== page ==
Spring Garden Tips

Tomato

Tomato250px.jpg

Botanical Name

Lycopersicon esculentum

Hardiness

Tender annual

Height

2 to 6 feet

Width

2 to 6 feet

Flowers

Mid summer to frost: yellow

Fruit

Many different sizes, colors, tastes and textures

Light

Full sun

Soil

Moist, well-drained, organic, warm

Planting and Care

Tomatoes germinate best in soil temperatures of 75 F to 90 F.

Sow seeds indoors 6 to 8 weeks before transplanting outside. Plant seeds 1/8 inch deep in flats or containers. Harden off before planting outdoors. Set outdoors only after all danger of frost has passed and the nighttime temperatures are consistently above 45 F.

Space transplants 1 to 2 feet apart for determinate varieties.

Indeterminate varieties should be spaced 14 to 20 inches apart when staked and 2 to 3 feet apart when unstaked.

Tomatoes perform better when planted deep or trenched. Place in the ground so that the lowest set of leaves is just above the soil surface. Roots will form from along the buried stem.

Place any plant supports at the time of planting to avoid damaging developing roots.

Mulch the soil around the plants to retain moisture and to suppress weeds.

Tomatoes require adequate, even moisture to flower and fruit properly. Ideally 1 inch of rain a week or supplemental watering may be required to provide consistent moisture.

Extend the season and protect your tomatoes by using floating row covers before plants begin to bloom.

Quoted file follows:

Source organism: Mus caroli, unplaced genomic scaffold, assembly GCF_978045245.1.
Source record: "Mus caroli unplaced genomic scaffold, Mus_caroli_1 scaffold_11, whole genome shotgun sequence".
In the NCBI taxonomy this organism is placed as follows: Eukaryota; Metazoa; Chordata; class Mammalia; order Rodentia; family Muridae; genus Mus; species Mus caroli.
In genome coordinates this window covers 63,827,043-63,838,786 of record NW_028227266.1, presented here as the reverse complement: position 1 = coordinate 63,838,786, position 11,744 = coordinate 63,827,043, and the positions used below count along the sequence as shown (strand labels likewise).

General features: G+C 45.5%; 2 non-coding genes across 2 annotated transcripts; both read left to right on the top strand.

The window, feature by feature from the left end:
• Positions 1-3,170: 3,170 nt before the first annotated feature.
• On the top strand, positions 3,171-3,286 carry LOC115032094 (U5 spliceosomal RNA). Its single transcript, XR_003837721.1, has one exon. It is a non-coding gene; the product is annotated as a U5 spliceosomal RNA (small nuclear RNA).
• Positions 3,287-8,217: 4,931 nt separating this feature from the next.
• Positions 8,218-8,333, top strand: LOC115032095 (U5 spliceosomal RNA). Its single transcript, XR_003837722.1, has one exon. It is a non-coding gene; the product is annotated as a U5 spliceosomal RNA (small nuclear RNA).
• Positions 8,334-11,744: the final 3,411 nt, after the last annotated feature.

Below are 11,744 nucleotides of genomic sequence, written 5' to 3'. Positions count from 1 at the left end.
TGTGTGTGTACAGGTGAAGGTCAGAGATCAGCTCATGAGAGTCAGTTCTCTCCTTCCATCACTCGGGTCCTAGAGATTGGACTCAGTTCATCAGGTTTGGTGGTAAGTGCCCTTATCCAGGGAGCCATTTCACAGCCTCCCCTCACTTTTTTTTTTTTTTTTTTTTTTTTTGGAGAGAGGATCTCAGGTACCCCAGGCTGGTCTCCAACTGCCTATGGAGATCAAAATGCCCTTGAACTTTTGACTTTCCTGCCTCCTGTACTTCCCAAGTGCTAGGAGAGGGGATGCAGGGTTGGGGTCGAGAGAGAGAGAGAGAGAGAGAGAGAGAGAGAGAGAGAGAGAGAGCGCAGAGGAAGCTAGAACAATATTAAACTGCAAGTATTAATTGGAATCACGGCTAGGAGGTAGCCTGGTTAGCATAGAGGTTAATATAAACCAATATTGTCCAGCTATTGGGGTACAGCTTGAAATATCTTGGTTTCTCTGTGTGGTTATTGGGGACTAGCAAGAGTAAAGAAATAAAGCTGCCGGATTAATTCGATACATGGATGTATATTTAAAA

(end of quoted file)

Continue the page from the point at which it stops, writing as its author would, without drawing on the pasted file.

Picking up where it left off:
Pinch off suckers that emerge from crotches.

Problems

Aphids, tomato hornworms, verticillium wilt, blossom-end wilt, fusarium wilt, septoria leafspot, whiteflies, Colorado potato beetle, cutworms, flea beetles, catface

Varieties to Consider

Super Sweet 100 - cherry type, resistant to verticillium and fusarium wilt

Aunt Ruby's German Green - heirloom green tomato, green-pink flesh

Lemon Boy - lemon yellow, indeterminate

Green Zebra - heirloom, light green with dark green stripes

Harvesting

Expect tomatoes to be ready for harvest 65-80 days after transplanting.  Cooler weather will slow tomato growth and delay maturity. Keep fully colored tomatoes on the vine an additional 5-8 days for better flavor.

Pick mature green tomatoes when the blossom end is greenish white, or showing color before the plants are killed by frost. Ripen green tomatoes indoors by spreading them out on heavy paper so that the fruits do not touch.  Or wrap each one in newspaper if they have to touch in storage. Store in a 60-to-65 degree Fahrenheit location. They will ripen over several weeks. Speed up the process by moving a few tomatoes to a bright, warm location a few days prior to use.

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